News in Brief
ASPEN ” ASPEN ” Citizens are being asked to help shape a new policy on how Aspen’s historical buildings should be governed, if at all.
Applications to serve on city of Aspen’s Historic Preservation Task Force are being accepted until 5 p.m. on Jan. 31.
The new advisory group is the result of a controversial law, recently adopted by the City Council, which targets properties that are more than 30 years old. Some buildings are under consideration for their historical significance and potential preservation, a move that has upset property owners.
The council is establishing the citizen task force to evaluate and improve the success of Aspen’s historic preservation policies. A major area of focus will be the treatment of properties that are significant within Aspen’s 20th century history.
The council has not set a specific limit on how many members will sit on the task force, but it will hold interviews as needed to create a manageably sized, fair and balanced group.
Applicants need not live within the city limits, however regular attendance at meetings, or other means of actively participating, will be an important consideration.
The task force is expected to convene in late February and meet twice a month for about year, or as long as necessary to formulate recommendations.
For more information, call Amy Guthrie, city of Aspen historic preservation officer, at 429-2758.
ASPEN ” Aspen residents hungry for some extra dough can look to City Hall, which once again is offering a food-tax refund.
Those who have lived within the city limits for all of 2007 are eligible for a $50 refund. The refund is intended to reimburse residents for the approximate amount of city sales tax they pay annually on grocery purchases.
Residents who are blind receive an additional $50. Residents over 65 years old receive another $50, plus an additional $50 senior citizen allowance. Those amounts are cumulative, so residents over 65 and blind will receive $200.
The refund was created as an incentive to encourage voters to support a sales tax referendum.
Those who can prove they were a resident within the city for the entire previous calendar year are eligible. To prove eligibility, residents must show documentation that they lived in Aspen all of 2007, either by providing a lease agreement or utility bills showing the name and address within the Aspen city limits for 2007.
Canceled checks from January to December 2007 with a physical address and valid driver’s license with the same address also will be accepted, as will voter registration ” as long as residents’ addresses listed are the same as their current physical address for all of 2007.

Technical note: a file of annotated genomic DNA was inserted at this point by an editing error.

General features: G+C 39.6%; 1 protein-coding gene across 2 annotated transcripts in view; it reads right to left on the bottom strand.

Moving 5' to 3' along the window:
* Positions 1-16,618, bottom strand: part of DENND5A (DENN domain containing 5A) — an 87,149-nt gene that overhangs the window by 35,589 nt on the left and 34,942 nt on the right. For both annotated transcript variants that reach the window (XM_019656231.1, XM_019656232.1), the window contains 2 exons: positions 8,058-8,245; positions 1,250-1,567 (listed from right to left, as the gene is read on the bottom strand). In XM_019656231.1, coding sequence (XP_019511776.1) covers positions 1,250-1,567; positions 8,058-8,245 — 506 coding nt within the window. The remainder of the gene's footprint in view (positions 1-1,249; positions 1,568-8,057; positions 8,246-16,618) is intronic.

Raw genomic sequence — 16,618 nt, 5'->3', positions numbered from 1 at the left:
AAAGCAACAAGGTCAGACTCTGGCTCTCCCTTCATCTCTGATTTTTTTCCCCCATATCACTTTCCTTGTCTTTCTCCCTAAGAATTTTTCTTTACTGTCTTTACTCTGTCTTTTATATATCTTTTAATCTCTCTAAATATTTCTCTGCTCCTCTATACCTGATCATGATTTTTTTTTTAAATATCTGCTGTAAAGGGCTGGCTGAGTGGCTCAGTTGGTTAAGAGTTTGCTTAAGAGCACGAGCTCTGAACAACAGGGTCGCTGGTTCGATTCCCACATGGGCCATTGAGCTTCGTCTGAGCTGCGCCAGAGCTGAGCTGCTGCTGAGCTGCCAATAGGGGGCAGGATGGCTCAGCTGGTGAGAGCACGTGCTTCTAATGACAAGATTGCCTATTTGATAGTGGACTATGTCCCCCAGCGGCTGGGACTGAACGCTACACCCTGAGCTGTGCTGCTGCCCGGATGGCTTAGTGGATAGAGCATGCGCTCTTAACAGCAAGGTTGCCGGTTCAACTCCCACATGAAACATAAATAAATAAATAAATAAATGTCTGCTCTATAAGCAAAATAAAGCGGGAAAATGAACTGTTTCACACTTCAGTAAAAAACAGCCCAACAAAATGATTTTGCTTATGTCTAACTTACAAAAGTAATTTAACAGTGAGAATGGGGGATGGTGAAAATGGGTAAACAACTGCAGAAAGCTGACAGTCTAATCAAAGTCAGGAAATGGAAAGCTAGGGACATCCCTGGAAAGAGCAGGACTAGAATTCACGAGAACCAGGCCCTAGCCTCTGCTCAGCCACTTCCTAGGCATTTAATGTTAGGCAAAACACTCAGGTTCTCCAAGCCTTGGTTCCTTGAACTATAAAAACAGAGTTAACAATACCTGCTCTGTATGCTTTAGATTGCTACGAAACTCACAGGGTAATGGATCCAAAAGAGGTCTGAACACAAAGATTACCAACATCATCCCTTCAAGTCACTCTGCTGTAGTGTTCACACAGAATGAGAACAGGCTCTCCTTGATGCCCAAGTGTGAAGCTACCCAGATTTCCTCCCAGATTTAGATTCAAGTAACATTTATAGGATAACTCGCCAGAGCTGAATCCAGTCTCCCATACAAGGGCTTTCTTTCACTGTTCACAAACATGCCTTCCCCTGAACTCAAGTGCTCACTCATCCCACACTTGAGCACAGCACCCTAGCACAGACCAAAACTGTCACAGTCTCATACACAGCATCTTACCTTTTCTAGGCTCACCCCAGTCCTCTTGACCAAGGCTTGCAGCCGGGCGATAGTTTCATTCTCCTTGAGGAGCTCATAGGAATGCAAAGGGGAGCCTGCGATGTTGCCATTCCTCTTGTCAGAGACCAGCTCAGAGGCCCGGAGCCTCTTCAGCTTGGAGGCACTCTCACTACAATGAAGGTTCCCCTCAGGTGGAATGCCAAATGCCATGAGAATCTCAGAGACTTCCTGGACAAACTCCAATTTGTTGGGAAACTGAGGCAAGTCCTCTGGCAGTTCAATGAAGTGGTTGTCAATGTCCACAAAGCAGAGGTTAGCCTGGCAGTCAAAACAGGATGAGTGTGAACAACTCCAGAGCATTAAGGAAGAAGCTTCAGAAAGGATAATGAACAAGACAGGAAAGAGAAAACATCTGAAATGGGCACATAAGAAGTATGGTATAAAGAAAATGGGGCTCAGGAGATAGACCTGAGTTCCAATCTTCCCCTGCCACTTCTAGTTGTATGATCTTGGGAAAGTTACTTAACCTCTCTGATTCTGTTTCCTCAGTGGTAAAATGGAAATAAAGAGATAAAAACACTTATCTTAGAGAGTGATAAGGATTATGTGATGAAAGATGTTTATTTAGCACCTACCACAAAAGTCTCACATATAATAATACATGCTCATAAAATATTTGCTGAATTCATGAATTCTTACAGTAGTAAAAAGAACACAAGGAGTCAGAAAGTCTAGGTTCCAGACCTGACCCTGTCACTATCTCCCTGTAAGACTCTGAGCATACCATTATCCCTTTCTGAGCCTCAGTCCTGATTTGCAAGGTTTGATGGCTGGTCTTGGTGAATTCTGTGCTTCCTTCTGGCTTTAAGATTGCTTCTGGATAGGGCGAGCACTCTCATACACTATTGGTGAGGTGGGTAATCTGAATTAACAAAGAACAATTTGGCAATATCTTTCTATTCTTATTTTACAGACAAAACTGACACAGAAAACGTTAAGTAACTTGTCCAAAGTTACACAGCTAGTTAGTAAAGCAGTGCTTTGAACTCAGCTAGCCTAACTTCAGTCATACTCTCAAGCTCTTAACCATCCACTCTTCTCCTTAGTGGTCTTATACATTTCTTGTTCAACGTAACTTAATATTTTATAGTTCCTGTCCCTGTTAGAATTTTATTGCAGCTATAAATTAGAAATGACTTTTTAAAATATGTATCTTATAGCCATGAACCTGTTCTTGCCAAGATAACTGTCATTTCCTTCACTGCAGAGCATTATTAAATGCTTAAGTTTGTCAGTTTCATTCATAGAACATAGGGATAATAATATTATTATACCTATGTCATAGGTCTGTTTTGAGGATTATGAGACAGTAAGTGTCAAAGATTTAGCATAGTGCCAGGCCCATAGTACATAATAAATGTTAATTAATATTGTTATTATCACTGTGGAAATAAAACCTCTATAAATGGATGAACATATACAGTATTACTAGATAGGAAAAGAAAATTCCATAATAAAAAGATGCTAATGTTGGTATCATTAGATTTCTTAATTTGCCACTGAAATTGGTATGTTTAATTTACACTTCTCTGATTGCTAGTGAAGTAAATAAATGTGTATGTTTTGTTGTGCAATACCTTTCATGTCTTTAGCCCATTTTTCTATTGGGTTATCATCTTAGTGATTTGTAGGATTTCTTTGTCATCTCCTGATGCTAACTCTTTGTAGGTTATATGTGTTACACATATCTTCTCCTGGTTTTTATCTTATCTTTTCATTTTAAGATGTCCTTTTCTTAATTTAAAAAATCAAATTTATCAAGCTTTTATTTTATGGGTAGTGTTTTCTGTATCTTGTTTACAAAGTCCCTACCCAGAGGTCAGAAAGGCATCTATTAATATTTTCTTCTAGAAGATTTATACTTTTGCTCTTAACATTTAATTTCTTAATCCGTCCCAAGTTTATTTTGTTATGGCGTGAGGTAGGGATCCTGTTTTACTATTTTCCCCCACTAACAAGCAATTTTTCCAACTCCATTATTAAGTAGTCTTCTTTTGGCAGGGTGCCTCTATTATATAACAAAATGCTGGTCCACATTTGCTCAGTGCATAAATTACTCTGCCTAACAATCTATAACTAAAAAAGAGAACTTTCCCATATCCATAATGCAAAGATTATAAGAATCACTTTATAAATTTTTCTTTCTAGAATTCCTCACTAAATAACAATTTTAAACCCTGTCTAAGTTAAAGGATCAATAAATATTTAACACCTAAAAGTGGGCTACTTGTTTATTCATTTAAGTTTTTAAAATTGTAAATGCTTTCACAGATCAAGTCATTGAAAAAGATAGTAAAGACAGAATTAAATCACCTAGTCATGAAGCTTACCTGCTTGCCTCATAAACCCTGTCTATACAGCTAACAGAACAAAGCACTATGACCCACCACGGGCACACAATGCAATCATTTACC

Written notes from landlords, employers and roommates are not accepted, and neither are P.O. box addresses, driver’s licenses, W-2’s or tax returns, and employment identifications and paycheck stubs.
Applications and eligibility information are available at the finance department in City Hall, at http://www.aspenpitkin.com, or by calling 920-5040. The deadline for applications is Tuesday, April 15.
The paperwork can be mailed or hand-delivered to the finance department, located at 130 S. Galena St., Aspen, CO 81611.
VAIL ” Vail could decide Tuesday whether to move forward with or step back from a developer’s plan to rebuild Timber Ridge, the town’s big affordable housing complex.
The Texas developer is pushing the town to make the multi-million-dollar deal for the land ” perhaps the biggest property for development that the town owns.
The proposal would more than double the number of beds there to 1,264, using only about two-thirds of the 10-acre property. The town would sell 6.2 acres of Timber Ridge for $13.2 million. The remaining 3.8 acres would be saved for future development.
Mark Masinter, a leader of the development group, Open Hospitality Partners/Hillwood Capital, will present the plan to the Town Council on Tuesday. Masinter’s group also wants to rebuild the Lionshead parking structure into condos, hotels, timeshares, restaurants, stores and even more parking.
But some say the town’s moving too quickly on Timber Ridge.
“We’ve got the cart before the horse,” said Margaret Rogers, a Vail councilwoman.
Timber Ridge is indeed the primary spot in Vail for affordable housing, but the town needs to figure out how much housing is appropriate there, Rogers said. (Vail Daily)
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